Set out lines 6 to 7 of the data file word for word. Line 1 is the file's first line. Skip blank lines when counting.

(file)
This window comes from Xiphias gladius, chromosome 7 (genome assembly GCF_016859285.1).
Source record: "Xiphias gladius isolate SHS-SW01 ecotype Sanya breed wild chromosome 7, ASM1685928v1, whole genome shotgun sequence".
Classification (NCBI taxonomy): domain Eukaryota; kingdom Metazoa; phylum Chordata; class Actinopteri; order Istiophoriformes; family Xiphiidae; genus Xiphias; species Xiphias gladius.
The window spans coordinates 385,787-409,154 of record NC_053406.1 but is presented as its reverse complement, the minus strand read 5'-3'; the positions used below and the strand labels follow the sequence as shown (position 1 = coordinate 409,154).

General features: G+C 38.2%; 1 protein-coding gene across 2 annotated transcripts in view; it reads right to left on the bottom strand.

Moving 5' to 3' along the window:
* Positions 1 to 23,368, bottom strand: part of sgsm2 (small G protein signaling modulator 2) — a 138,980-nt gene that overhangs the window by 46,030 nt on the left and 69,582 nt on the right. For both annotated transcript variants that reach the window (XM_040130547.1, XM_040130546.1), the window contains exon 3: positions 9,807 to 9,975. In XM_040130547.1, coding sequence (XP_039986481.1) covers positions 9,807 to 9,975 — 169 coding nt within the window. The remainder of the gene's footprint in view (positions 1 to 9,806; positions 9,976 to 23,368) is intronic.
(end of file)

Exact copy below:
Moving 5' to 3' along the window:
* Positions 1 to 23,368, bottom strand: part of sgsm2 (small G protein signaling modulator 2) — a 138,980-nt gene that overhangs the window by 46,030 nt on the left and 69,582 nt on the right. For both annotated transcript variants that reach the window (XM_040130547.1, XM_040130546.1), the window contains exon 3: positions 9,807 to 9,975. In XM_040130547.1, coding sequence (XP_039986481.1) covers positions 9,807 to 9,975 — 169 coding nt within the window. The remainder of the gene's footprint in view (positions 1 to 9,806; positions 9,976 to 23,368) is intronic.